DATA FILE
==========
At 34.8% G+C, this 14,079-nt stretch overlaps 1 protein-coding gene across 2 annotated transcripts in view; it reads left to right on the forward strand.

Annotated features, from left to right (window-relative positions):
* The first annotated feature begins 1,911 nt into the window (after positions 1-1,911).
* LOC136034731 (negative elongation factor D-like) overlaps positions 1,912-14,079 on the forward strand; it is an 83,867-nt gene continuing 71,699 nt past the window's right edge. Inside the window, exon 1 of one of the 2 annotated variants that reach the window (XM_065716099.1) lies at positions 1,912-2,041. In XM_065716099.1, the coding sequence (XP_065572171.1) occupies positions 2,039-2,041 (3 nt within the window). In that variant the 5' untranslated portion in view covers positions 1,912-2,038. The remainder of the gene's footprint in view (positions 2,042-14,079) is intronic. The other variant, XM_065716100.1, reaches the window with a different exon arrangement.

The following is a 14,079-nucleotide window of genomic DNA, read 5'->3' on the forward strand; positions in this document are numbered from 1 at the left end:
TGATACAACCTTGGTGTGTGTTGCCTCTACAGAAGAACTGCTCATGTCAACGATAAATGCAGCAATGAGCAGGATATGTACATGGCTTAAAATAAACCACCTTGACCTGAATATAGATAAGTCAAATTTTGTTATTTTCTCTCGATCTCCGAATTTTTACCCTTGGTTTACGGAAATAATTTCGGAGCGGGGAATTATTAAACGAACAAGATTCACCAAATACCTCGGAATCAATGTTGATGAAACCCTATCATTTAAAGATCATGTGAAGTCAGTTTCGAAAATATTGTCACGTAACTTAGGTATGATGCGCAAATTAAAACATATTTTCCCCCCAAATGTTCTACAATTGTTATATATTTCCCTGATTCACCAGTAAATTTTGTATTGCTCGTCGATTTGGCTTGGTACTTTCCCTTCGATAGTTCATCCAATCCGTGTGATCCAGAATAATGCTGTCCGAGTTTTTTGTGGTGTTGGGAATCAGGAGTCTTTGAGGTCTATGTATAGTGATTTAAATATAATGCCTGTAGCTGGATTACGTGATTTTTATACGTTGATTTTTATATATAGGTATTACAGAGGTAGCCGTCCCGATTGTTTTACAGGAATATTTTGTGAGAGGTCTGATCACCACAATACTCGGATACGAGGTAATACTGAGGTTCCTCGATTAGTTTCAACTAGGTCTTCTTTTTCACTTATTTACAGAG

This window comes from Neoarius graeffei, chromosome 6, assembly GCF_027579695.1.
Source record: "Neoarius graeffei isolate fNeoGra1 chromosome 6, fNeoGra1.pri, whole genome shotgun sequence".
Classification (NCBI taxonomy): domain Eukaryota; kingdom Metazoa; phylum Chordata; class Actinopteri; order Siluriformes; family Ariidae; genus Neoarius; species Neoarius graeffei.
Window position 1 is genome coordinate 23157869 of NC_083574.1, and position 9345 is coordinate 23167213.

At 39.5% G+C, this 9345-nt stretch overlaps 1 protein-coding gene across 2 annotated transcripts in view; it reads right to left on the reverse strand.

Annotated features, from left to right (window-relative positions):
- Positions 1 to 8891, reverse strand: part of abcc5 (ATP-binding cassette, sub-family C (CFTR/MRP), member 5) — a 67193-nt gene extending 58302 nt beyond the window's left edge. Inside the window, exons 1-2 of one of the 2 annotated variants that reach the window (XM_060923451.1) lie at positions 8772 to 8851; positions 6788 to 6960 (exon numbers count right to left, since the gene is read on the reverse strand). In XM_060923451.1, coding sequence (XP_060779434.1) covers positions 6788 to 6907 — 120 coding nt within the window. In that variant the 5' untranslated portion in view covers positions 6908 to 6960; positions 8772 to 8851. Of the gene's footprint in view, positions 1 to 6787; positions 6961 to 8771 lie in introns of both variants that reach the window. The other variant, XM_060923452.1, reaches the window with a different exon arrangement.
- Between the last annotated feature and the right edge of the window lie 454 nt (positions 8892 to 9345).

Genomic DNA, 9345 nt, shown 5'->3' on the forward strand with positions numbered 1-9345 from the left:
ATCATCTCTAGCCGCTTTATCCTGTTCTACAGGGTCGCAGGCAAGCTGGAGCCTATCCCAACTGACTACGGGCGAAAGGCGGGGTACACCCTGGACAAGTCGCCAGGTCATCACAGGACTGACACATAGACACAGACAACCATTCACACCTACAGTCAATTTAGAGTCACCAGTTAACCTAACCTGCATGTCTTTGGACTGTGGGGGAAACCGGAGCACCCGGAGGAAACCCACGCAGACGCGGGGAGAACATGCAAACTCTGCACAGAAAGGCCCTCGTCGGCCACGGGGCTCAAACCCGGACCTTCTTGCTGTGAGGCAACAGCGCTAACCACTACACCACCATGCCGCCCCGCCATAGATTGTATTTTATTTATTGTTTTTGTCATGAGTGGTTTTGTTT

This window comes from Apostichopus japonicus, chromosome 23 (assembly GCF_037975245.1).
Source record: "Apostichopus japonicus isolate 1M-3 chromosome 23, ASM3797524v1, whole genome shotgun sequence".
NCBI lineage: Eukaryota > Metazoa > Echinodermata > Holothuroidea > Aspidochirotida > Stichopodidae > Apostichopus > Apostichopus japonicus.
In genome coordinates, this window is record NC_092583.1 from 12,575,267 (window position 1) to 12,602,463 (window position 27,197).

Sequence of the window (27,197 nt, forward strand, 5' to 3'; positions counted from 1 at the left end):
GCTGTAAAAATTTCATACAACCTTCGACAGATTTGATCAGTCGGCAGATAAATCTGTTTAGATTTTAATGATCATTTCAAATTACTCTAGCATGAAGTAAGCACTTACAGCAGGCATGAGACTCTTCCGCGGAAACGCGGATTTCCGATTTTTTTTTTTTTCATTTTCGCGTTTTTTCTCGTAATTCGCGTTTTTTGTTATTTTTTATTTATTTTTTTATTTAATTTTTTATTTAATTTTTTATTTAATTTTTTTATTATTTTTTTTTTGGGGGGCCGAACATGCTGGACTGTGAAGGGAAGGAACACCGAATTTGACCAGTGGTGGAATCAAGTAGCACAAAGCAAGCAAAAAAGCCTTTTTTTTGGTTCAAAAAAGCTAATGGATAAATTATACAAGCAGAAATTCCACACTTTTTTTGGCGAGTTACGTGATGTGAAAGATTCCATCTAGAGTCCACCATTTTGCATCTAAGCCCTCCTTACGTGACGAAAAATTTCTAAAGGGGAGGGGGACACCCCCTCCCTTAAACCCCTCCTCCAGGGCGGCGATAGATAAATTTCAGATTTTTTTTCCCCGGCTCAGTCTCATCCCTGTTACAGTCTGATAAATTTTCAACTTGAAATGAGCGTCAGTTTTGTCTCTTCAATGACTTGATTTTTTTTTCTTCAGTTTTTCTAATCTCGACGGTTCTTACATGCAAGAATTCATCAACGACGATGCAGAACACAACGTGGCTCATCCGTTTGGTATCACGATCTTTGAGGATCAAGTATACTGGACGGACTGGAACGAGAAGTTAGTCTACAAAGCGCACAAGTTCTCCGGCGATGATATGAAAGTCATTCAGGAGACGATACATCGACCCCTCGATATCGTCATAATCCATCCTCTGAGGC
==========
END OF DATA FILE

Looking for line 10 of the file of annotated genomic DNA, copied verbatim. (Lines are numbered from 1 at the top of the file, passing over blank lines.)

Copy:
Window position 1 is genome coordinate 23157869 of NC_083574.1, and position 9345 is coordinate 23167213.